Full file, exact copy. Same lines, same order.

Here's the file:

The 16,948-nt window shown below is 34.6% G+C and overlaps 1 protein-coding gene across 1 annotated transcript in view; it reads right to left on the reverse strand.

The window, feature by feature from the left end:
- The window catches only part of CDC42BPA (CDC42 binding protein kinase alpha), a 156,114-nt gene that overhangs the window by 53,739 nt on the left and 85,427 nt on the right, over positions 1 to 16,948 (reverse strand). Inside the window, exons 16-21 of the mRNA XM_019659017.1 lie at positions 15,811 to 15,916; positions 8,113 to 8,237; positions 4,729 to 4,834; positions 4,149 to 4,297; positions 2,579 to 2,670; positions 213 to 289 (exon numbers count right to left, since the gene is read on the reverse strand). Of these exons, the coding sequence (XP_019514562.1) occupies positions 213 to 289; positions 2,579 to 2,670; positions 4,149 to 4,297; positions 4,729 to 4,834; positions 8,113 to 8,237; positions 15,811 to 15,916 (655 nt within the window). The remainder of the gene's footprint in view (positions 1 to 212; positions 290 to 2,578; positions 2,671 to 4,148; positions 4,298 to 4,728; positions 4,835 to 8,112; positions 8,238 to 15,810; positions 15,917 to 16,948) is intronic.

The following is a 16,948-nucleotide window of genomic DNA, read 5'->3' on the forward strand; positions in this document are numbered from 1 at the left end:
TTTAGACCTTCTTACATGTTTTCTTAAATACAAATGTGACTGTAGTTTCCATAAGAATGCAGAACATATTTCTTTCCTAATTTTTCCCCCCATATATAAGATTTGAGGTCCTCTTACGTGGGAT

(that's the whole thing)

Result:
The 16,948-nt window shown below is 34.6% G+C and overlaps 1 protein-coding gene across 1 annotated transcript in view; it reads right to left on the reverse strand.

The window, feature by feature from the left end:
- The window catches only part of CDC42BPA (CDC42 binding protein kinase alpha), a 156,114-nt gene that overhangs the window by 53,739 nt on the left and 85,427 nt on the right, over positions 1 to 16,948 (reverse strand). Inside the window, exons 16-21 of the mRNA XM_019659017.1 lie at positions 15,811 to 15,916; positions 8,113 to 8,237; positions 4,729 to 4,834; positions 4,149 to 4,297; positions 2,579 to 2,670; positions 213 to 289 (exon numbers count right to left, since the gene is read on the reverse strand). Of these exons, the coding sequence (XP_019514562.1) occupies positions 213 to 289; positions 2,579 to 2,670; positions 4,149 to 4,297; positions 4,729 to 4,834; positions 8,113 to 8,237; positions 15,811 to 15,916 (655 nt within the window). The remainder of the gene's footprint in view (positions 1 to 212; positions 290 to 2,578; positions 2,671 to 4,148; positions 4,298 to 4,728; positions 4,835 to 8,112; positions 8,238 to 15,810; positions 15,917 to 16,948) is intronic.

The following is a 16,948-nucleotide window of genomic DNA, read 5'->3' on the forward strand; positions in this document are numbered from 1 at the left end:
TTTAGACCTTCTTACATGTTTTCTTAAATACAAATGTGACTGTAGTTTCCATAAGAATGCAGAACATATTTCTTTCCTAATTTTTCCCCCCATATATAAGATTTGAGGTCCTCTTACGTGGGAT